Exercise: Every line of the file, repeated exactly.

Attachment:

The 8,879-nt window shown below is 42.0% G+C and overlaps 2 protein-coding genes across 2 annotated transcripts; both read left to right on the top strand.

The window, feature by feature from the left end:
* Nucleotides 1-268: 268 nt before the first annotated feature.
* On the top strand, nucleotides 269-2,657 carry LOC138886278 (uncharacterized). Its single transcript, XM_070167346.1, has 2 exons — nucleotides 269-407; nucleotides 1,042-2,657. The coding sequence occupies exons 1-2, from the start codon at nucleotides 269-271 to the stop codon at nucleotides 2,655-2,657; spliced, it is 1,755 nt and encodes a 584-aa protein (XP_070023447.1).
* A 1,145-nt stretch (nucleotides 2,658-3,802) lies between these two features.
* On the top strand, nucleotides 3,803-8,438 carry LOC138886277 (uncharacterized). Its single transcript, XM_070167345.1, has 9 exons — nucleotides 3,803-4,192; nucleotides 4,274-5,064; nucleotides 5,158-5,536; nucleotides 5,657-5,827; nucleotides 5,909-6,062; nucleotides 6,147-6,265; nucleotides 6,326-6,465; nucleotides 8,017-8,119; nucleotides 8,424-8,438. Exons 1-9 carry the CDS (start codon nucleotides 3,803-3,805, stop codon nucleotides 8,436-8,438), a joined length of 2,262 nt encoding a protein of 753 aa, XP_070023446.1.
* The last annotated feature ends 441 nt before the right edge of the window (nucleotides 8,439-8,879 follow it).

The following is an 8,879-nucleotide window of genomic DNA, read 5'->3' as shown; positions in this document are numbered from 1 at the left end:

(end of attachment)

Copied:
The 8,879-nt window shown below is 42.0% G+C and overlaps 2 protein-coding genes across 2 annotated transcripts; both read left to right on the top strand.

The window, feature by feature from the left end:
* Nucleotides 1-268: 268 nt before the first annotated feature.
* On the top strand, nucleotides 269-2,657 carry LOC138886278 (uncharacterized). Its single transcript, XM_070167346.1, has 2 exons — nucleotides 269-407; nucleotides 1,042-2,657. The coding sequence occupies exons 1-2, from the start codon at nucleotides 269-271 to the stop codon at nucleotides 2,655-2,657; spliced, it is 1,755 nt and encodes a 584-aa protein (XP_070023447.1).
* A 1,145-nt stretch (nucleotides 2,658-3,802) lies between these two features.
* On the top strand, nucleotides 3,803-8,438 carry LOC138886277 (uncharacterized). Its single transcript, XM_070167345.1, has 9 exons — nucleotides 3,803-4,192; nucleotides 4,274-5,064; nucleotides 5,158-5,536; nucleotides 5,657-5,827; nucleotides 5,909-6,062; nucleotides 6,147-6,265; nucleotides 6,326-6,465; nucleotides 8,017-8,119; nucleotides 8,424-8,438. Exons 1-9 carry the CDS (start codon nucleotides 3,803-3,805, stop codon nucleotides 8,436-8,438), a joined length of 2,262 nt encoding a protein of 753 aa, XP_070023446.1.
* The last annotated feature ends 441 nt before the right edge of the window (nucleotides 8,439-8,879 follow it).

The following is an 8,879-nucleotide window of genomic DNA, read 5'->3' as shown; positions in this document are numbered from 1 at the left end: